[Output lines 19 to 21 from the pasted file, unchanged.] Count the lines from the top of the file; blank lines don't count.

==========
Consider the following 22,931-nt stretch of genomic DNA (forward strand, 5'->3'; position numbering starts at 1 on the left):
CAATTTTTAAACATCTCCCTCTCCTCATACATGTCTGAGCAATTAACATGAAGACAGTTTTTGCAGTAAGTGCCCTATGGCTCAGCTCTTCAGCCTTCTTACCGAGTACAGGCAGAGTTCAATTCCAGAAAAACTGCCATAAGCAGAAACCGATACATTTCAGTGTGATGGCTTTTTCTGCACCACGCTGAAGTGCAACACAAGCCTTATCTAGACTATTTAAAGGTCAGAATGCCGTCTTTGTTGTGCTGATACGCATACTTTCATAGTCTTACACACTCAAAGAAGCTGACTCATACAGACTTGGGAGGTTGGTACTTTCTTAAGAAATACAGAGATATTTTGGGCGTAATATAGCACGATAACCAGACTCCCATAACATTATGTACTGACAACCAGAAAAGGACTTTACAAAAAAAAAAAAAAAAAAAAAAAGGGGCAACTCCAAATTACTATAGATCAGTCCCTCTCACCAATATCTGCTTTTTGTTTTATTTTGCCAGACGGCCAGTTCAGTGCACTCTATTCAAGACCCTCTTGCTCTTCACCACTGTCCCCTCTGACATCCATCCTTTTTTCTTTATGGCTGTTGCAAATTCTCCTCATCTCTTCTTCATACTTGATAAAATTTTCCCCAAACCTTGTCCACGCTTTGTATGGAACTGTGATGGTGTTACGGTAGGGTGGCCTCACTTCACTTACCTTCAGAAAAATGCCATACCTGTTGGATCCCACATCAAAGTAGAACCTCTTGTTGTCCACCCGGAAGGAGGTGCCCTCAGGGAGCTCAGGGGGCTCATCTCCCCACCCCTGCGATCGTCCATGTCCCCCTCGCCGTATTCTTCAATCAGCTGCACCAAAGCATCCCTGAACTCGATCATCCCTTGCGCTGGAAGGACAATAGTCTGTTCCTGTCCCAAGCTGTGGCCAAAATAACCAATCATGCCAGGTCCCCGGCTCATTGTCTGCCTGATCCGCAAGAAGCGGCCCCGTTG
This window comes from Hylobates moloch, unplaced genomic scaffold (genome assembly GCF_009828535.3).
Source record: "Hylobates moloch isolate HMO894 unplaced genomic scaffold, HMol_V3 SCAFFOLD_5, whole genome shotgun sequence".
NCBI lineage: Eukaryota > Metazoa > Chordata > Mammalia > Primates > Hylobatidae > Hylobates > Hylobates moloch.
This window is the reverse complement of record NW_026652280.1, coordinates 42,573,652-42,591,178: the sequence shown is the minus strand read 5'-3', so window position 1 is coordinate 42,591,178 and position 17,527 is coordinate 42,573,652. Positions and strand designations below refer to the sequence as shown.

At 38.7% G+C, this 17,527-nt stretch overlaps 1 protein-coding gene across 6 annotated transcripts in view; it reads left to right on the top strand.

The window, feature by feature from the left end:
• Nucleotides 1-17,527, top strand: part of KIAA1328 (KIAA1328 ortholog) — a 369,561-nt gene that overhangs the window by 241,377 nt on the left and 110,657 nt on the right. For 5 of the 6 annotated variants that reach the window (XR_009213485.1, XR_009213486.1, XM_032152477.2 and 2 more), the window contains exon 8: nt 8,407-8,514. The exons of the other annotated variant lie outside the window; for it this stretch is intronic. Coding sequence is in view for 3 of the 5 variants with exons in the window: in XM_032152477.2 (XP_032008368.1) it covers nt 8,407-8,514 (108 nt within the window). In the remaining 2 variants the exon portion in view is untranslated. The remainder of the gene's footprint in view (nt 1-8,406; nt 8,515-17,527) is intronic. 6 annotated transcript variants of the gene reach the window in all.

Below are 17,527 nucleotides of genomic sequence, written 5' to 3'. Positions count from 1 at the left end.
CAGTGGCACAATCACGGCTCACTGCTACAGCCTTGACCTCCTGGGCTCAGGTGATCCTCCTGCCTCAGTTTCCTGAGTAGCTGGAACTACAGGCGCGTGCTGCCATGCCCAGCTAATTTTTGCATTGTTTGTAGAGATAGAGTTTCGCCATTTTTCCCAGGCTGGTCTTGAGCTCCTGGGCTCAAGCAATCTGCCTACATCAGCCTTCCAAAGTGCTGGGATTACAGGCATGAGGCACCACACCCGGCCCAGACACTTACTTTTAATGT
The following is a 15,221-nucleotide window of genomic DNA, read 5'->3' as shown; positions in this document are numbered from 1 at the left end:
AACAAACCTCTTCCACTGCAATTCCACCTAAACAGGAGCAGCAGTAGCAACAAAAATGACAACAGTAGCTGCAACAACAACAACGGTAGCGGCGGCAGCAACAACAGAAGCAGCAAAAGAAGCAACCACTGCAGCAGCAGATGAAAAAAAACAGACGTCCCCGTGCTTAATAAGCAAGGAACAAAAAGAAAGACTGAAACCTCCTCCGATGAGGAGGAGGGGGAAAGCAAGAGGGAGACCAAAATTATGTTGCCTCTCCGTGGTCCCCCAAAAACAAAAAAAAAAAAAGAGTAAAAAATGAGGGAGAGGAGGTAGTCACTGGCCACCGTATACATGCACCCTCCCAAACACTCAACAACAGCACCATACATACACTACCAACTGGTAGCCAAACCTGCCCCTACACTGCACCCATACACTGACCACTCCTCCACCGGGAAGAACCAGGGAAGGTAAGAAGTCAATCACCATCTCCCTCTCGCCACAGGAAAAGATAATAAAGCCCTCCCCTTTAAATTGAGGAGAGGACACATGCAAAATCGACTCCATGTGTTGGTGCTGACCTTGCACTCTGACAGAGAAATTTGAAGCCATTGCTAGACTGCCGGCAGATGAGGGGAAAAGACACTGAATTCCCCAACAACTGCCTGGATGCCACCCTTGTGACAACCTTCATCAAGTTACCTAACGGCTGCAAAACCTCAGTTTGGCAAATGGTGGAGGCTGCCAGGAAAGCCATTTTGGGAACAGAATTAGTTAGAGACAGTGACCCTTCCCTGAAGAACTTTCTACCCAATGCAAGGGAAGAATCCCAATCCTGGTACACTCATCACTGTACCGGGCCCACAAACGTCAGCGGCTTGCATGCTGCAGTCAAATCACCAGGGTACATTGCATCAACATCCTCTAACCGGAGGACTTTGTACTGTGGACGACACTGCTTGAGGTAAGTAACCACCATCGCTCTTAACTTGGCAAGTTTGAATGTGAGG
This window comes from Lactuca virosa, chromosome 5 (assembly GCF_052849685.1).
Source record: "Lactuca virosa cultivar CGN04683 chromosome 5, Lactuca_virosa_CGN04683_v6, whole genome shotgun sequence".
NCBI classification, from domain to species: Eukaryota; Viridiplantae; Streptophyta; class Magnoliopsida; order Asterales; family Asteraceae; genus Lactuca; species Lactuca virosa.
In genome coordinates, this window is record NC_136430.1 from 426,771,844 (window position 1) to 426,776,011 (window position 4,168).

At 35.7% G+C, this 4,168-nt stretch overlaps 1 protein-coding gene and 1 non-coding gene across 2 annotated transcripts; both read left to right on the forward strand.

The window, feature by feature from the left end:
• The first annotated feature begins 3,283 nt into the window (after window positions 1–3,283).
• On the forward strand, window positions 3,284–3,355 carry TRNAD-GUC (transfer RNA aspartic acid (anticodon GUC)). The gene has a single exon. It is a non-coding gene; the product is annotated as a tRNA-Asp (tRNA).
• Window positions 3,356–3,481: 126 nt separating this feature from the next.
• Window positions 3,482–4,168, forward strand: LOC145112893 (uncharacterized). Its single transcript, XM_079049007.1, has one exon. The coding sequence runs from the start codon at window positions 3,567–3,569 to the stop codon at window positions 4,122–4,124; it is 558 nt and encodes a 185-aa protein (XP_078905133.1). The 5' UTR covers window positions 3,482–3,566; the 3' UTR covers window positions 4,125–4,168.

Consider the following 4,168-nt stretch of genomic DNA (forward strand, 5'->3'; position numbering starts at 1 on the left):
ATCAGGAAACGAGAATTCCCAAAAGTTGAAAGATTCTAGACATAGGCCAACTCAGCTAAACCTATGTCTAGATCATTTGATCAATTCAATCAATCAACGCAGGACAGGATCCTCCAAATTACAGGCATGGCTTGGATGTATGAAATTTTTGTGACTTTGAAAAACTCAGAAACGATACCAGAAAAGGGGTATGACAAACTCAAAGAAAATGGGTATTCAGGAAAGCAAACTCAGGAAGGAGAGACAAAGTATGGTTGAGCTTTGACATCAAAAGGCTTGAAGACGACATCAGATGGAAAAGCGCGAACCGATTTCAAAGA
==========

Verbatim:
The window, feature by feature from the left end:
• The first annotated feature begins 3,283 nt into the window (after window positions 1–3,283).
• On the forward strand, window positions 3,284–3,355 carry TRNAD-GUC (transfer RNA aspartic acid (anticodon GUC)). The gene has a single exon. It is a non-coding gene; the product is annotated as a tRNA-Asp (tRNA).